The Grand Canyon offers many views. Each and every stop on the south rim has a different feel. Color and texture vary. The sunlight plays with your eyes. Stone really can’t change color. Well, here it does. Sometimes by the minute, sometimes by the hour.
The canyon offers few easy hikes. The canyon isn’t easy on you. The hike that I’ll describe will be three miles one way. The trip is a very long dayhike, or a challenging backpacking trip. Six miles in the canyon compares to 12 miles in the mountains of Texas, or 15 mikes in the Smokies.
You confronted first with elevation. At elevation over 7000 feet, oxygen is not as plentiful as us low elevation dwellers are used to. Your body can not be effecient if you don’t spend a couple days near this level. Your muscles will thank you later.
The Grand Canyon is part of a desert climate. Moisture will be robbed from the air you breath. The sun offers all the heat you need, more often too much. Hats are great idea. You’ll need plenty of water even for a dayhike. Temperatures will likely be ten to fifteen degrees warmer when you arrive on the Horseshoe Mesa. Plan on at least a liter for dayhike and three per person per day. Seasonal water is available about 3/4 mile from your arrival upon the mesa. That’s not an easy hike and you will need to treat the water.
So why would anyone even come here? In a park where you may need to take a shuttle to get from your car to your hotel, peace and quiet. The feeling of solitude is here. It’s not free, the next day your muscles will tell you the cost. But the views are staggering. Plants and animals are here. Some seen, mostly unseen.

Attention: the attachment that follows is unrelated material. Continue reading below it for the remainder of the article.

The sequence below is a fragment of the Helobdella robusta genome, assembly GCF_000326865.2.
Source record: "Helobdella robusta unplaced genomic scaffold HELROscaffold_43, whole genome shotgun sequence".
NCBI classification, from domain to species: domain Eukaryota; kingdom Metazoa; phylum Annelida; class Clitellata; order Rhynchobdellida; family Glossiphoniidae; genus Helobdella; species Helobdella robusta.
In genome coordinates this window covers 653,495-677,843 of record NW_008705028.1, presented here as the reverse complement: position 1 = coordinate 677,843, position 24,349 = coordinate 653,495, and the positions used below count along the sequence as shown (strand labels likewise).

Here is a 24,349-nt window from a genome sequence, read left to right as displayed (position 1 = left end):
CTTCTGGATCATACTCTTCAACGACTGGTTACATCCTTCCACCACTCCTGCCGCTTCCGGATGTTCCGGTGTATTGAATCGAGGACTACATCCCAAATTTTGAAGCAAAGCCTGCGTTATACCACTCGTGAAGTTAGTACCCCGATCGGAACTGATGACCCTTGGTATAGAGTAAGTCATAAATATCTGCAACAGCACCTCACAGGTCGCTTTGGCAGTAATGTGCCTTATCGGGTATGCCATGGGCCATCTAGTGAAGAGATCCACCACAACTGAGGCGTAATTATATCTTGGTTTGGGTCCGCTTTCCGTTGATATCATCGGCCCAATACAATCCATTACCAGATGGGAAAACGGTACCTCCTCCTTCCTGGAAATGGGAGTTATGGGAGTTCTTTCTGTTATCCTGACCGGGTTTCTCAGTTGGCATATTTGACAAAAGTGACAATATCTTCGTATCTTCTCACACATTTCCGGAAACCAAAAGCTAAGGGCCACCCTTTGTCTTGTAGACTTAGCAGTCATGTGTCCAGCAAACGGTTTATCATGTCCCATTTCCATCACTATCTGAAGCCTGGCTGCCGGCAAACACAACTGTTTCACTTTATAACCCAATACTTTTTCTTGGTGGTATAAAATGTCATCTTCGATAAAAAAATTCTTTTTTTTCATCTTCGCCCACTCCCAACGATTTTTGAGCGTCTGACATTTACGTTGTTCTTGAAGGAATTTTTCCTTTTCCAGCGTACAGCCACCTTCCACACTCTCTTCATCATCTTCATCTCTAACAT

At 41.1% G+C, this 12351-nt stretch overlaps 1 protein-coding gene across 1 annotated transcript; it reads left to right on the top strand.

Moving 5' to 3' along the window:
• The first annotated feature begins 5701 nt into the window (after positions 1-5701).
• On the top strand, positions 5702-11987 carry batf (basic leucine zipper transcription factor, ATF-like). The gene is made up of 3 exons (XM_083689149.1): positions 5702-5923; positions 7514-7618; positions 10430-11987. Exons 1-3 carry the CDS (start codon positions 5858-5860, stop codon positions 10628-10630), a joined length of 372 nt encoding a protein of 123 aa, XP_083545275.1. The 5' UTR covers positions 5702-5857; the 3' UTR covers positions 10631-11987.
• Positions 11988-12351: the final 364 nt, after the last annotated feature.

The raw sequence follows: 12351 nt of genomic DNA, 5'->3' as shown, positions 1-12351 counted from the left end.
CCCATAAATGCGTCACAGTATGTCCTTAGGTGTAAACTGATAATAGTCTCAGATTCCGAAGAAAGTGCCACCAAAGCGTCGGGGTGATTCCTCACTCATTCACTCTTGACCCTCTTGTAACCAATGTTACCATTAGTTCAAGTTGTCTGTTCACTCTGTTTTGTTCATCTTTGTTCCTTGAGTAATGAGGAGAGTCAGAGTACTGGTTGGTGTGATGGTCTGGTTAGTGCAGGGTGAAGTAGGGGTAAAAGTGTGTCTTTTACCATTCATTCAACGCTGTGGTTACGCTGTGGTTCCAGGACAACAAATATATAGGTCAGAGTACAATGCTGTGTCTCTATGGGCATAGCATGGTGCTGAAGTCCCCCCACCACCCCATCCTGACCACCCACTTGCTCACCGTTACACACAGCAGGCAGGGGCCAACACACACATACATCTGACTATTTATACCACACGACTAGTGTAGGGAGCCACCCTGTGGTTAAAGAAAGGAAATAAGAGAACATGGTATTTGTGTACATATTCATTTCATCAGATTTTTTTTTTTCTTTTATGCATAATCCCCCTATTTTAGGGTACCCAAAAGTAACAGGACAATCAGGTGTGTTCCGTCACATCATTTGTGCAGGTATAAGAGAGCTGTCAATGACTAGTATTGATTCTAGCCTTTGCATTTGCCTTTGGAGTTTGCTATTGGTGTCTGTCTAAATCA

The hike descends from the parking lot of Grandview Point. The trail reaches back over one hundred years. You will follow a mule trail that once lead to several mines of copper ores. The upper reaches switchback. The trail pinned together with wooden cribbing. Logs made boxes that backfilled with rock and gravel to provide a trail wide and stable enough to provide a means to bring the copper to market. The steep trail takes twice the effort to come back out. Fear of heights will keep some out. Steepness also gives clear views. Trees may rise over seventy feet, but often their bases are not seen from the trail. Limestone and sandstone blend in pale yellow to whote stone. Details in the stone may contain fossils of shells and corals in places near top. As you descend calcite mini geodes bedazzle the plain rock face. Clear crystals form dime sized geodes with white bases.
The first mile will skirt two ridges before crossing a saddle. The views of the intercanyon have brought more height to places in the distance, the light appears softer, color becomes more intense away from the strong daylight. The last of any people that have come out of curiosity have turned around. Dayhikers are about an hour in the canyon, backpackers about 1 1/2 hours.